I enjoy the paring down that very short fiction requires. I take issue with this: "There is no room in microfiction for... digression." I call it a hat trick if you can pull off a successful digression in 300 words or less. (Or, say, two digressions, for three full threads.)(Did you know that hat trick was originally from cricket? I always assumed hockey.)

{rf}
radfrac_archive: (Default)
I think I have to take a vow to write something upbeat, active, and forward-looking. Just to give my style some exercise. I've been looking back to the lost since before I had anything to lose.

Here's another 1k tale. (I shouldn't say the 200 words thing is unverifiable –- it's easy to verify. I just imagined that it must vary among applications.)

* * * * * *

Miracle Escape Pilot Comes Home

Meteors showering onto the house woke her. As she struggled up from sleep's void, the meteors shrank to fists of hail pounding holes in the shake roof. She rubbed her face on the pillow, and the hail became pea-sized. She opened her eyes into darkness, and lay listening to the rain.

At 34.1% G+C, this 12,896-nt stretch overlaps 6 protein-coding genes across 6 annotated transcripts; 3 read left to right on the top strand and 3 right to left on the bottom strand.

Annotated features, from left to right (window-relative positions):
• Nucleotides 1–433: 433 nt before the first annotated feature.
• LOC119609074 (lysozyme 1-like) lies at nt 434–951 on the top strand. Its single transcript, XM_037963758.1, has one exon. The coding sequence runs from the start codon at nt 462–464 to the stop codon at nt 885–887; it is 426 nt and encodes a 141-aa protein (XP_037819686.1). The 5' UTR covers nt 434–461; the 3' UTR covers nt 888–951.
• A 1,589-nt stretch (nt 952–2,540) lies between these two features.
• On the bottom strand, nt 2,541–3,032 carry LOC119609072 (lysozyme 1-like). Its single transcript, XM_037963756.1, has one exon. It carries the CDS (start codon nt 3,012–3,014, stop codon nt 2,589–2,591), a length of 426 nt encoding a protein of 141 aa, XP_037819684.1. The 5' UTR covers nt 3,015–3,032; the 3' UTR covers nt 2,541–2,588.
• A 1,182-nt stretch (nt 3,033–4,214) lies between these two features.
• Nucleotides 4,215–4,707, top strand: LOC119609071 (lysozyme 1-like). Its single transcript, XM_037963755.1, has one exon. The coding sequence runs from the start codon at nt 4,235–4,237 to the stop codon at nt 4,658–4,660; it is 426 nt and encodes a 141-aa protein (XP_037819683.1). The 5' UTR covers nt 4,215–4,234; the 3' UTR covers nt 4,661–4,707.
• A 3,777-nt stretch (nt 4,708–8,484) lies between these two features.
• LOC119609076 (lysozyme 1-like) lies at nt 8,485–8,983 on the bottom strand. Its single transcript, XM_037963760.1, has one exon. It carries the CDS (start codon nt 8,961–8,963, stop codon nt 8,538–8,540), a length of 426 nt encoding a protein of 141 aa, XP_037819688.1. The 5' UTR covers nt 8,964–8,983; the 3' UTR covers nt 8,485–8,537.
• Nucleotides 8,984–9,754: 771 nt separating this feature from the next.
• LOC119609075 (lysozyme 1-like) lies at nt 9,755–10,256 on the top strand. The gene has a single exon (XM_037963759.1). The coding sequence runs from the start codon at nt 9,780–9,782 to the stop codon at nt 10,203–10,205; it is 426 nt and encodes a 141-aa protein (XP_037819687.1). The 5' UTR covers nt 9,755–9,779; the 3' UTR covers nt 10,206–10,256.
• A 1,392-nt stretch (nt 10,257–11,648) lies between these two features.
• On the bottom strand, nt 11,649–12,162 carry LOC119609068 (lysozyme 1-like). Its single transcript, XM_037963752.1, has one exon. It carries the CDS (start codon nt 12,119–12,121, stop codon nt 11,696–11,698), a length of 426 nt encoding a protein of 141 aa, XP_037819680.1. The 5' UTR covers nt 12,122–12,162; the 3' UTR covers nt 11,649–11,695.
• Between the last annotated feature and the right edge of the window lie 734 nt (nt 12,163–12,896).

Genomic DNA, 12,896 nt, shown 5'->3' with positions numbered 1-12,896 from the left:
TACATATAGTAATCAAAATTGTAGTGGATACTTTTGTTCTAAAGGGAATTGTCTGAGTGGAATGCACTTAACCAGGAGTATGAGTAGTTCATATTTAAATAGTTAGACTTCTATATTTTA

The little rental cottage trembled under the storm. She thought about rogue waves, logs caber-tossed through the front windows. She tried to be uneasy; instead she felt quietly amused.

The storm was loud, though. She got up and, perversely, started the washing machine. The old front-loader's glass dish rattled in its door. Inside and outside were one sloshing din.

She closed her eyes. Tried to feel the tremor of machinery surrounding her. To contract the tiny cottage until it fit her space-cramped senses.

A lurch, a sleeper's stumble. She opened her eyes to wood and damp air, no burning womb of white metal. Falling, she'd only thought how strange it was that coming home would kill her.

She fixed herself a cup of tea. "It's still falling." she told the washing machine. She tasted a crystal of salt from the table. There was a newspaper rolled up next to the trash. She knew what it said without looking. Micrometeor Fells Doomed Mission. Miracle Escape Pilot Comes Home.

"Eventually." she said.
radfrac_archive: (Default)